I've heard the saying "You can't judge a book by its cover" all my life and always nodded my head, agreeing that first impressions are not always accurate. But that has never stopped me from having those first impressions and still being impacted by them.
In traveling around the country talking to districts about how to observe teachers accurately, objectively and fairly, we often talk about bias, and "first impressions" can often become biases. My classic first impression bias is "This teacher is wearing a tie. He must be a good teacher." Alas, I am proven wrong, time after time. I have not yet found a true correlation between teacher dress and effective teaching. And yet....I still have that tinge of first impression bias when I see the tie on the male teacher.
As I said last week, our latest foster Lab, Buddy, is one beautiful animal but also a bit strong-willed. We knew it was time to begin letting folks come see him and find out if there was a "love connection" -- I was beginning to get really close to him and the longer we keep a foster, the tougher it is to let go.
The way the system works is this: we put the dog out on a dog-a-log (yes, she really said dog-a-log), approved adopters can check out the log and call on the dogs in which they have an interest. As beautiful as Buddy is, he began getting calls right away, despite his 95-pound frame. A couple wanted to come visit but said they had dinner and theater tickets for the weekend and maybe we could do it next week. First impression---get your priorities straight. If you want the dog, you will come visit even if it isn't convenient. The next folks that called already had two dogs at home; one was a puppy. First impression---why do you want to adopt a dog when you just got a new puppy? You likely can "argue" with my first impressions, combatting them with good reasons to not let my first impressions cloud my judgement. But that is exactly what they are---first impressions. They don't often have "reason" behind them, instead they just are. So, after a few phone calls, I received a call from a couple. They said they were much older but didn't want an older dog because they still wanted the dog to be fairly active. They both sounded elderly, and the woman admitted she used a cane and a walker. My first impression: They won't be able to handle a dog like Buddy, who is big and controlling (even though he doesn't pull on his leash at all).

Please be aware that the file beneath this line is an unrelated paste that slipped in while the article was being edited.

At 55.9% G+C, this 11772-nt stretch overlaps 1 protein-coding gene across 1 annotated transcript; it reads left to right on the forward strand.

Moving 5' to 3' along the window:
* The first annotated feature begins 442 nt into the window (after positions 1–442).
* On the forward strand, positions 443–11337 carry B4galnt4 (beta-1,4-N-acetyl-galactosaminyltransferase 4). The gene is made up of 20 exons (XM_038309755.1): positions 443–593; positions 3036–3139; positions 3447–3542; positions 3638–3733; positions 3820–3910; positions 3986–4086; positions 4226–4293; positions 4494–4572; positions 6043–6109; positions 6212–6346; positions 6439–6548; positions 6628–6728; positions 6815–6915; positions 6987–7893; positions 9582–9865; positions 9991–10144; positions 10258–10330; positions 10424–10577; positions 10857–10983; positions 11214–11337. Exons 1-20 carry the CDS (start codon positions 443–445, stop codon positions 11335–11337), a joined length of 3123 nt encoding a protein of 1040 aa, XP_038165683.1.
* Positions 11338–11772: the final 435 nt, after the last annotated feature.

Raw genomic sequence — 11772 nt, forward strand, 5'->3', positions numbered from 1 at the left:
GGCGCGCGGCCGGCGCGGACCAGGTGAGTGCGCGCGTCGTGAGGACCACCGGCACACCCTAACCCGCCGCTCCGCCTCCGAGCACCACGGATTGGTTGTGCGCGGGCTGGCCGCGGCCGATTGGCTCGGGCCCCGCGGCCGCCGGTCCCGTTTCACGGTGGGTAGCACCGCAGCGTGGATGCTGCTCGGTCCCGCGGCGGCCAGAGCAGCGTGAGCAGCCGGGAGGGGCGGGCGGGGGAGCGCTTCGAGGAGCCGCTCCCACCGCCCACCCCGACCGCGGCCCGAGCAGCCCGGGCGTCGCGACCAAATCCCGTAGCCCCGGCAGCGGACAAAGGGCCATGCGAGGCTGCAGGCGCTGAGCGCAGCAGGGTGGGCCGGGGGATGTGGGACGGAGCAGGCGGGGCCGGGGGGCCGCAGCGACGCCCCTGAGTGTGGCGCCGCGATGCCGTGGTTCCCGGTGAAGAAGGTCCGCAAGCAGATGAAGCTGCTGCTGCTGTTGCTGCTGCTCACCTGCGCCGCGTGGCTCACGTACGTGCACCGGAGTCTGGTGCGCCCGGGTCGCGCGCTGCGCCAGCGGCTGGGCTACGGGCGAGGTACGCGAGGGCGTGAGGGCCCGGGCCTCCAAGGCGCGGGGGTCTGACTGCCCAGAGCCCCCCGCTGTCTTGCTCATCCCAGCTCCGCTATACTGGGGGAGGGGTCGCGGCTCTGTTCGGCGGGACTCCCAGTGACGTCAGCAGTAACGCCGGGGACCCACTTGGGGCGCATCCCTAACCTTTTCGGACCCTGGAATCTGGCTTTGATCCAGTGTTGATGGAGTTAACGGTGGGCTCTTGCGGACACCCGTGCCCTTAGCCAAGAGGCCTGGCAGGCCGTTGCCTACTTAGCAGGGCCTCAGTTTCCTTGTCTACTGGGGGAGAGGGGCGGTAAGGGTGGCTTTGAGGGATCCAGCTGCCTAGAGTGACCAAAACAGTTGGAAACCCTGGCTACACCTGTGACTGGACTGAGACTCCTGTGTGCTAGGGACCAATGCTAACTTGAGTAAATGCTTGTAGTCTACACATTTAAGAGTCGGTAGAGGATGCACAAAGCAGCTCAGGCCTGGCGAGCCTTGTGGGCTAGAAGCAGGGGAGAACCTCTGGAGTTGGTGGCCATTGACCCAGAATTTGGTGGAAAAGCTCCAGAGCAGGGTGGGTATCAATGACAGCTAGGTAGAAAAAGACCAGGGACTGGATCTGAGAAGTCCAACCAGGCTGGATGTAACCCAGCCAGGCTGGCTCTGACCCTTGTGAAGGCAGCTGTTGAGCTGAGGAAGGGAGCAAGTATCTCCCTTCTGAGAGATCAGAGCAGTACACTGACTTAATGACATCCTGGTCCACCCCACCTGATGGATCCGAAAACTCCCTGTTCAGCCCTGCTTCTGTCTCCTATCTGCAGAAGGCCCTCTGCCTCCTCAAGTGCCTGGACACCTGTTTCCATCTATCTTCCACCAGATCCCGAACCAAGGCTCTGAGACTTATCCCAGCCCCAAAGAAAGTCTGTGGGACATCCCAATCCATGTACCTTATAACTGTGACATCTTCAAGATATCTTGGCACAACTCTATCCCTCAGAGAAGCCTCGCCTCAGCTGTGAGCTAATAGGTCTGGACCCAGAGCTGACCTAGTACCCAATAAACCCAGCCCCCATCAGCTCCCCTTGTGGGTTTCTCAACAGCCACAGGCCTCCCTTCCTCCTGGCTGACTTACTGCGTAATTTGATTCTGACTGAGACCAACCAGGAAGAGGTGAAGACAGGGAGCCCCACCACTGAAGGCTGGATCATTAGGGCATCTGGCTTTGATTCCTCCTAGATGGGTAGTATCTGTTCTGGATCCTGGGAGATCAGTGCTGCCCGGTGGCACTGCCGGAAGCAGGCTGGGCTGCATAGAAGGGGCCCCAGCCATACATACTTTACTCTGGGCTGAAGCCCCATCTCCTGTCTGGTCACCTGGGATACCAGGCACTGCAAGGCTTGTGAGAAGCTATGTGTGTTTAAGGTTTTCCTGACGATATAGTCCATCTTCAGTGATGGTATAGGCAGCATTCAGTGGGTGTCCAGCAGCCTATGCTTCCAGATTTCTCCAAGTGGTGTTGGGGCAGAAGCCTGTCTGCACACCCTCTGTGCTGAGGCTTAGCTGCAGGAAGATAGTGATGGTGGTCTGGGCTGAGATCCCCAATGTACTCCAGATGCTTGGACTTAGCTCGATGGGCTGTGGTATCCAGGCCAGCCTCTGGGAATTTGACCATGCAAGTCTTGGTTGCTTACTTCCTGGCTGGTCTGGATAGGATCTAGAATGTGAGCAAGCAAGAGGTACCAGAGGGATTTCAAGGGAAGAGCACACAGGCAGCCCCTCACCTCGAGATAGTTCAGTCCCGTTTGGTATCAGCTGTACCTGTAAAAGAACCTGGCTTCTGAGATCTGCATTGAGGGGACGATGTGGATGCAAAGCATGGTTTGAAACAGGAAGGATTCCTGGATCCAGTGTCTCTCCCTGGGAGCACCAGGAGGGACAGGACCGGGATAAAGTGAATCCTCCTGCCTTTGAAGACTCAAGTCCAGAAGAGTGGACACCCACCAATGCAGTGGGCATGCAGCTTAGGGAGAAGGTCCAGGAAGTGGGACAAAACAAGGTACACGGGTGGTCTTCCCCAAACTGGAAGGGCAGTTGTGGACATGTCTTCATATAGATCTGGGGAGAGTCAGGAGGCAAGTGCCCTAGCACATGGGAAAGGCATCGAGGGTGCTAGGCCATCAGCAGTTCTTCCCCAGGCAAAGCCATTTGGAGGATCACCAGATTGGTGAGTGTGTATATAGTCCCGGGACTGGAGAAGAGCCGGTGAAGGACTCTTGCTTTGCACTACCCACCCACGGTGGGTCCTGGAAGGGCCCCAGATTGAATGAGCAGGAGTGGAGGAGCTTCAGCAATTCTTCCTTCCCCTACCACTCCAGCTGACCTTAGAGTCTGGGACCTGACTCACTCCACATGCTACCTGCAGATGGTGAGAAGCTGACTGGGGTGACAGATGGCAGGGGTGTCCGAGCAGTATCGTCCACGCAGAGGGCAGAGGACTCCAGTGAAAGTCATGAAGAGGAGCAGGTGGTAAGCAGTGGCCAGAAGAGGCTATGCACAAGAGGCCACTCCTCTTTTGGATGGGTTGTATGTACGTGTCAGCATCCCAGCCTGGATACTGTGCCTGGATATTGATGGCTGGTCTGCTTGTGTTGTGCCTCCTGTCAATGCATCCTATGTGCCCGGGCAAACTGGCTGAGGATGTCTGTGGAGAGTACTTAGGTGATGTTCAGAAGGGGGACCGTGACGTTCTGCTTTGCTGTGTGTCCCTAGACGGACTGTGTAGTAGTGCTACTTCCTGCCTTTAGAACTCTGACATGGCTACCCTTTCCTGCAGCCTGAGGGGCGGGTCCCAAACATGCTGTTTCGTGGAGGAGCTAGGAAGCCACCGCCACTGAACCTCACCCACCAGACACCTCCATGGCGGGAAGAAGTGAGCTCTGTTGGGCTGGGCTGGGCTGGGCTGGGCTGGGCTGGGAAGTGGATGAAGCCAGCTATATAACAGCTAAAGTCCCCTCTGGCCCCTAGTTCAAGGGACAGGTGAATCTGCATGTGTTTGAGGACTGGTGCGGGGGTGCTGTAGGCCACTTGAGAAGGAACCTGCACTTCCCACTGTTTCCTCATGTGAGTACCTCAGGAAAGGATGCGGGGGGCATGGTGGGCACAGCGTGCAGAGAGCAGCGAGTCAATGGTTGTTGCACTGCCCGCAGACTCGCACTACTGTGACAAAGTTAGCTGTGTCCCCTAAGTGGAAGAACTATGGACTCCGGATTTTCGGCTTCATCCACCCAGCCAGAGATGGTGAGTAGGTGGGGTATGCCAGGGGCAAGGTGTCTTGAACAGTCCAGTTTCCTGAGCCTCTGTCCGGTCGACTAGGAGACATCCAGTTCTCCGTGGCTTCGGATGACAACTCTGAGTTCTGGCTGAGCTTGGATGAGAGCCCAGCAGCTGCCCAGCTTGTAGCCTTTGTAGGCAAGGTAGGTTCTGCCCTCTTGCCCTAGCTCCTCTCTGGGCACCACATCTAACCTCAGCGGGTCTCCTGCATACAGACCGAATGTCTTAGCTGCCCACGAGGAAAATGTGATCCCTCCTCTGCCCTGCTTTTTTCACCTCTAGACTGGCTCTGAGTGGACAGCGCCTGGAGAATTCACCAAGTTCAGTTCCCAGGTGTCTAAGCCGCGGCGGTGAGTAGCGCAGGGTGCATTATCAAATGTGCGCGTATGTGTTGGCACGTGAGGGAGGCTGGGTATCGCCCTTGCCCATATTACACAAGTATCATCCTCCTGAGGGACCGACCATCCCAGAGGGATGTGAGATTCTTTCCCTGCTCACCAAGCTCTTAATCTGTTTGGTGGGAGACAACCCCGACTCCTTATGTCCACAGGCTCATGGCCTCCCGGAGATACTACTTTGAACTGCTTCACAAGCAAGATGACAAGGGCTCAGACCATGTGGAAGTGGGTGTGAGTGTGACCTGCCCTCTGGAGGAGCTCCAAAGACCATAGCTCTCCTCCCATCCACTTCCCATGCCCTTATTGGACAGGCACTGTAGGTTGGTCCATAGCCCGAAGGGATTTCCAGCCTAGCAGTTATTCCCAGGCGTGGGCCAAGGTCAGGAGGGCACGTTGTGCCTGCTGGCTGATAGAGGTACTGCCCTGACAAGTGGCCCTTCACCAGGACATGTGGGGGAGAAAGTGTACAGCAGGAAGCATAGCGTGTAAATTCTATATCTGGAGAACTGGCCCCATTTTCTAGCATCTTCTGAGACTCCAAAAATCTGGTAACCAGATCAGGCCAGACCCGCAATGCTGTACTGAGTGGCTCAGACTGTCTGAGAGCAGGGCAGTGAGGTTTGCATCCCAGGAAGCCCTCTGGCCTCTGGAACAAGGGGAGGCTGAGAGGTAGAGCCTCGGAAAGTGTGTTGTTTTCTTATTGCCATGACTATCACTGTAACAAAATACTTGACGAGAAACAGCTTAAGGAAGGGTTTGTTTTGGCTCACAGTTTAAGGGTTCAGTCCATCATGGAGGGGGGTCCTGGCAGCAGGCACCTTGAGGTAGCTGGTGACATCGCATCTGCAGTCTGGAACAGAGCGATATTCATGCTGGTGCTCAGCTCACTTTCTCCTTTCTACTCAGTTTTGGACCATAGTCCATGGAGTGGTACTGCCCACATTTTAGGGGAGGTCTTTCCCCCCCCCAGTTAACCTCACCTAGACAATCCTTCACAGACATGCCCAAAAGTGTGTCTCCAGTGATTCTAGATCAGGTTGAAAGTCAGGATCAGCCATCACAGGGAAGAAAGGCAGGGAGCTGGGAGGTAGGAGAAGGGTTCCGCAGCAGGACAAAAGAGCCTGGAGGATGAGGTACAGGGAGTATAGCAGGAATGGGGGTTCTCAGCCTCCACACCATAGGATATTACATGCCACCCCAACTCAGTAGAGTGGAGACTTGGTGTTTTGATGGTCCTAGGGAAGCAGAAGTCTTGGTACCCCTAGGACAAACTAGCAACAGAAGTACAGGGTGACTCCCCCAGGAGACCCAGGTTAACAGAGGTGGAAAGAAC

And yet....when this couple came to see Buddy, from the moment they got out of their truck, Buddy's tail couldn't seem to stop wagging. It was if he knew he had found his forever home the instant he saw them. Couple that with the fact that when they came in the house, she sat down on the floor and buried her face in Buddy's fur and let him kiss her all over, talking to him like she had loved him for years. They left with Buddy yesterday. He was sitting pretty on a nest of blankets and pillows they had piled into what used to be a backseat of their truck. He leaned his head out the window to give me one last kiss (an enormous lap of the tongue across my entire face) and gave me a look that seemed to say, "I sure am glad you didn't follow your first impression."
I think we owe it to people, especially teachers whom we observe, to be as objective and bias-free as we can. While it may not be possible to eliminate our biases entirely, we need to leave them at the door when we walk in to observe.
Just for today, let's be conscious of our biases and first-impressions and not let them take root in our actions.
2/23/2015 01:19:03 am
You are a wise woman to share your personal dog story to teach us a valuable lesson. Thank you.
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